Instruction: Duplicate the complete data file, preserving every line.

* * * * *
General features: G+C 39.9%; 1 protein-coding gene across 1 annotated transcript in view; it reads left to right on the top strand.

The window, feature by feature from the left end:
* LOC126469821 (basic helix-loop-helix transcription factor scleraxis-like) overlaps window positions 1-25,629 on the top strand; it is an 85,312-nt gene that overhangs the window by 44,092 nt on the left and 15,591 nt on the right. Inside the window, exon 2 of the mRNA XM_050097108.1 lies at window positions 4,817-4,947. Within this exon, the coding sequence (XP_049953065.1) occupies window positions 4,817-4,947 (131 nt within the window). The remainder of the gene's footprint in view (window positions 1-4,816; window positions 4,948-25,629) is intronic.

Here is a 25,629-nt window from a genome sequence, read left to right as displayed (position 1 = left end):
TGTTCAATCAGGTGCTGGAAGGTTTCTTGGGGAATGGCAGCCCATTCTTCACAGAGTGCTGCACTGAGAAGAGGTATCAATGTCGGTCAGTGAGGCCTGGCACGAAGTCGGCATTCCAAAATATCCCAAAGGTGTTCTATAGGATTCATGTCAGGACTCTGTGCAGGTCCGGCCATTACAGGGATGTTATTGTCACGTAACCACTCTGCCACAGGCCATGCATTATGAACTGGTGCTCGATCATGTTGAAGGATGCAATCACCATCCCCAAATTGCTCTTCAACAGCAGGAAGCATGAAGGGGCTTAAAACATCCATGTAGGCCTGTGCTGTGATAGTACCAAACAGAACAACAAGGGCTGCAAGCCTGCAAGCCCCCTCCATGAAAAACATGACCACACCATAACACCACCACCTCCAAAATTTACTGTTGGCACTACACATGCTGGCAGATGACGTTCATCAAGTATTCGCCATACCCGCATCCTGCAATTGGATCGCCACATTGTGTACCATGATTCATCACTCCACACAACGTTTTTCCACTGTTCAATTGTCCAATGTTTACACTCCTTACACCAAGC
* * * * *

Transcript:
General features: G+C 39.9%; 1 protein-coding gene across 1 annotated transcript in view; it reads left to right on the top strand.

The window, feature by feature from the left end:
* LOC126469821 (basic helix-loop-helix transcription factor scleraxis-like) overlaps window positions 1-25,629 on the top strand; it is an 85,312-nt gene that overhangs the window by 44,092 nt on the left and 15,591 nt on the right. Inside the window, exon 2 of the mRNA XM_050097108.1 lies at window positions 4,817-4,947. Within this exon, the coding sequence (XP_049953065.1) occupies window positions 4,817-4,947 (131 nt within the window). The remainder of the gene's footprint in view (window positions 1-4,816; window positions 4,948-25,629) is intronic.

Here is a 25,629-nt window from a genome sequence, read left to right as displayed (position 1 = left end):
TGTTCAATCAGGTGCTGGAAGGTTTCTTGGGGAATGGCAGCCCATTCTTCACAGAGTGCTGCACTGAGAAGAGGTATCAATGTCGGTCAGTGAGGCCTGGCACGAAGTCGGCATTCCAAAATATCCCAAAGGTGTTCTATAGGATTCATGTCAGGACTCTGTGCAGGTCCGGCCATTACAGGGATGTTATTGTCACGTAACCACTCTGCCACAGGCCATGCATTATGAACTGGTGCTCGATCATGTTGAAGGATGCAATCACCATCCCCAAATTGCTCTTCAACAGCAGGAAGCATGAAGGGGCTTAAAACATCCATGTAGGCCTGTGCTGTGATAGTACCAAACAGAACAACAAGGGCTGCAAGCCTGCAAGCCCCCTCCATGAAAAACATGACCACACCATAACACCACCACCTCCAAAATTTACTGTTGGCACTACACATGCTGGCAGATGACGTTCATCAAGTATTCGCCATACCCGCATCCTGCAATTGGATCGCCACATTGTGTACCATGATTCATCACTCCACACAACGTTTTTCCACTGTTCAATTGTCCAATGTTTACACTCCTTACACCAAGC